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Finding the Time To Get Work Done on Your Story

October 12th, 2012
From Dennis Lowery

In my article, “How do you start to tell your story?” I touch on a good way to think about the start to your story… but I know that most people need an important element in order to get started:

Time. It is sometimes used productively; it is sometimes wasted; but, more often than not, time is always wanted. There is a finite amount given to us each day and infinite ways to spend it.

For those who are busy—who want to write a book but feel they lack the timethere is hope.

You cannot create more time … but you can use what time you have in a different way. It is a matter of balance, with a dash of decision thrown in. As Kipling put it: “Fill the unforgiving minute, with 60-seconds worth of distance run”. If your unwritten book is one of those important things you want to get done … time can be carved out even from the busiest and most demanding of schedules. I’ve done it. I know many professionals who have done it. And you can do it too.  Let me show you how.

There is a tremendous personal, professional and commercial upside and reward to being a published author. You probably already know that or have seen it to be true. But writing a book is a big project. One that many professionals want to accomplish—but often fail to make happen.

Why?

“There is just not enough time to get it done!” is what I’ve often heard.

But there is enough time in the day to get it done. (I’ll share with you why, based on some unique thinking and techniques I’ve developed  over the years—that, I believe, can help you).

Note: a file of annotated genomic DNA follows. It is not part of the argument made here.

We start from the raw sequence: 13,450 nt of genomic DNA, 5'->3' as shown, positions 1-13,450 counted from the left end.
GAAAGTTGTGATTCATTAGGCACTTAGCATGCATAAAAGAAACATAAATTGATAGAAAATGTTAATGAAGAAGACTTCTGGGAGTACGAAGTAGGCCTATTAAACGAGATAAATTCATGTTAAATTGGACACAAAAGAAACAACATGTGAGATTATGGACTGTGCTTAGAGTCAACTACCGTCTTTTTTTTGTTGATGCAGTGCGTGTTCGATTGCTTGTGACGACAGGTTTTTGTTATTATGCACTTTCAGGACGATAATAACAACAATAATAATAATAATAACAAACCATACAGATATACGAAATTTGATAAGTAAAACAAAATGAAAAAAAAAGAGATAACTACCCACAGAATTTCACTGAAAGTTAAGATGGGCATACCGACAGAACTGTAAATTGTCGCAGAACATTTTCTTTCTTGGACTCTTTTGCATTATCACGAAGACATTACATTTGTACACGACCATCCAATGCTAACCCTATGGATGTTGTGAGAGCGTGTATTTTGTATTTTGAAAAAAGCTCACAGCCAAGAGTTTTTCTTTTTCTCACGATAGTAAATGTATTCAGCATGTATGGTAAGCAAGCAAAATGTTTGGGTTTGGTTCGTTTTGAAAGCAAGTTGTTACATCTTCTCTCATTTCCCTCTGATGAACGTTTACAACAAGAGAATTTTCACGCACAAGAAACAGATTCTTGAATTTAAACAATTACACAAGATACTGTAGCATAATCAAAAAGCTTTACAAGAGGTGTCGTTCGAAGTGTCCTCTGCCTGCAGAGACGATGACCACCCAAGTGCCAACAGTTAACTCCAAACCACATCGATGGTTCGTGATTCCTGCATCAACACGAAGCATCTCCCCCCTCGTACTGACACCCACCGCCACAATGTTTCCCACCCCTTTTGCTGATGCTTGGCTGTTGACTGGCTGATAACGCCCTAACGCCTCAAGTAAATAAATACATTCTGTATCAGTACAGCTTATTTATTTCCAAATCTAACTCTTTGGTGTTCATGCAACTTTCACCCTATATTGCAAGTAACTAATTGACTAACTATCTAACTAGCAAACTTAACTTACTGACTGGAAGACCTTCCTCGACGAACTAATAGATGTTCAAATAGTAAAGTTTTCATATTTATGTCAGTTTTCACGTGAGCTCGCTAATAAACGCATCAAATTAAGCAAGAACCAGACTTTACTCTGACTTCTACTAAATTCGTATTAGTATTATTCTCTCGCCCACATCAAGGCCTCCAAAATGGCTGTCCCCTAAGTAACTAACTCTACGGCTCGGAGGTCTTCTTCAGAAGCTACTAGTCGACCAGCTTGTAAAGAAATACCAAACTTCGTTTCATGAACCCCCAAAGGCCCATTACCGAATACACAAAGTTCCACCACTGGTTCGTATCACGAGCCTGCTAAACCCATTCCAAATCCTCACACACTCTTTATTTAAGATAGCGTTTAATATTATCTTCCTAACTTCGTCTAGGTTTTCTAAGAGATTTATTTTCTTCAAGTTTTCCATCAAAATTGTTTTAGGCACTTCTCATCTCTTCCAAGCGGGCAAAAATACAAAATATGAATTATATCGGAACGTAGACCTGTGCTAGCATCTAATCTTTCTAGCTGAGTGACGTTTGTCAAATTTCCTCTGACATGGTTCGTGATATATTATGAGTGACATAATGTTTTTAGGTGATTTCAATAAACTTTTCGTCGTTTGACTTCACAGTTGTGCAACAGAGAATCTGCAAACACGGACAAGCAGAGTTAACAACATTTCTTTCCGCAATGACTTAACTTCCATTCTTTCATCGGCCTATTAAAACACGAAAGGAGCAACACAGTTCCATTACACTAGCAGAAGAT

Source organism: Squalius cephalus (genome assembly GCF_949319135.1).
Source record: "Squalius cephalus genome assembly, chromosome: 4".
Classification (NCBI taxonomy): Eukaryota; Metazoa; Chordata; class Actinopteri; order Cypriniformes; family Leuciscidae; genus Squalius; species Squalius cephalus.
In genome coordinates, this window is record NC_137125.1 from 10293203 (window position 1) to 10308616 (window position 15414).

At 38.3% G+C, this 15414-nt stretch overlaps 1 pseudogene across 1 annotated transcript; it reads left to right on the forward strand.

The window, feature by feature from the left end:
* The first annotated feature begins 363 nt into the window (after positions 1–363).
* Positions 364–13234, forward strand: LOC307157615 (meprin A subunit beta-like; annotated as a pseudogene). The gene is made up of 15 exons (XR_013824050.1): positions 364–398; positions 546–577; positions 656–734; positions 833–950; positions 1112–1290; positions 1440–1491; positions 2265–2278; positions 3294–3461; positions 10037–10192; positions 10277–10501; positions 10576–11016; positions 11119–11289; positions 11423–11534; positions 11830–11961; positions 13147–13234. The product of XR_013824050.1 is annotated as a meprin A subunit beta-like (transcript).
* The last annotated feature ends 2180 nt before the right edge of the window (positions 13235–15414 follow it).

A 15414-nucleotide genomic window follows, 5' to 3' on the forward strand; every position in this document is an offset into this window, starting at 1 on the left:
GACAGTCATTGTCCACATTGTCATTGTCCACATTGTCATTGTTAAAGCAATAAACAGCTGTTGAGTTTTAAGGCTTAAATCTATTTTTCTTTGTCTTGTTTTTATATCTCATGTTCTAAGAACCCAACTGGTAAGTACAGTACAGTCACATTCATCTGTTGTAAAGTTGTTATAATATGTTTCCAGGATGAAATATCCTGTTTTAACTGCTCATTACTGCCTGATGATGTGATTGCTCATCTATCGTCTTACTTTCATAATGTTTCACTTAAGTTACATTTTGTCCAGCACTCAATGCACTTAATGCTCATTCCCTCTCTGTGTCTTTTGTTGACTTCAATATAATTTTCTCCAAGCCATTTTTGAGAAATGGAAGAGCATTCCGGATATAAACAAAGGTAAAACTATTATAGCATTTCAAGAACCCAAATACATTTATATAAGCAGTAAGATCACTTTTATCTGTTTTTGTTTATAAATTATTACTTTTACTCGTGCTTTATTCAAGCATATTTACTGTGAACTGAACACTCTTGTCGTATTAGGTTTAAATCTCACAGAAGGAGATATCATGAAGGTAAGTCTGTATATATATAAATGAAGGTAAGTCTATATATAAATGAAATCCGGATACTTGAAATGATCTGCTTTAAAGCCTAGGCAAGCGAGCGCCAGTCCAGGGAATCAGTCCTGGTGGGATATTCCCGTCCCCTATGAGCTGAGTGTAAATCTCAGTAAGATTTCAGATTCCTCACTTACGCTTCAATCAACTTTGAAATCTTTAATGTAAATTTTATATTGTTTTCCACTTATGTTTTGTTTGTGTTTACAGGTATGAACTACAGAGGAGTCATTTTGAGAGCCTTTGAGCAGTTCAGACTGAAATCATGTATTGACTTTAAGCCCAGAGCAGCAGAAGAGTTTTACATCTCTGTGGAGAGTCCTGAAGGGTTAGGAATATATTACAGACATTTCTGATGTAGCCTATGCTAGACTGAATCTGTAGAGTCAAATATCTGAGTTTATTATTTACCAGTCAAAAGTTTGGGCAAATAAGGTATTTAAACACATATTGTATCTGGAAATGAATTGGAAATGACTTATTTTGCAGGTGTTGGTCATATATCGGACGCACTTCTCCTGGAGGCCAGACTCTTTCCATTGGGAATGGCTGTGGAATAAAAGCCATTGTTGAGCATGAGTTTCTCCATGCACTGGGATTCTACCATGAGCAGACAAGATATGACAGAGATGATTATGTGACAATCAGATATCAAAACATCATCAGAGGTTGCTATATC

Although it is a tired cliché, it is so appropriate, that I have to use it here:

“How do you eat an elephant? One bite at a time.”

How, then, do you write a book? One word and sentence at a time.

While this might sound simplistic and some of you may be thinking, “very funny … that’s not much help”. But as simple as it is, that is exactly how books are written.

If you did no more than 1,000 words a day (about 17 words per minute for 1 hour) … you could generate a 50,000 word first draft manuscript (about a 200 page book), in 50 days. Less than two months. But sitting down to a keyboard and doing that day-in-day-out for 50 days can be difficult for many busy professionals … and impossible for some.

So what can you do?

For those who have many demands of them, or do not have that hour each day to actually sit down at the keyboard and work on your book … I ask you this. What if I showed you how to generate a 90,000 word first draft manuscript in about 30 days and it would not require you to sit and plug away at a keyboard each day?

Are you interested in learning how to do that?

It can be done. You have to know or learn how and it requires discipline.

You probably have the following questions for me:

Doing it your way how much time would it take out of my day?

30-minutes

What tools do I need?

Your phone (cell or landline)

How do I do it (and is there some cost involved)?

Adducent tip - Call In and Create for Your BookUsing conference call technology, which provides you a way to record calls from multiple parties on the call, you use your phone to dictate the pieces of your book and interview others to capture additional content… one “bite” at a time. Then you can have the audio files transcribed; turning them into editable text files. It is easier to re-write than to get the original content down on paper. This method enables you to fast-track creating a rough draft of your book! And if you don’t have time for the re-writing, shaping and editing process–what you accomplish using this method will help lower the cost of having a writer or ghostwriter complete the work for you.

For my clients I provide an exclusive number to use for solo dictation and the transcription services for their recordings.

Using this approach to creating content for your story enables you to spend time productively on your writing project, from anywhere you happen to be and have phone access.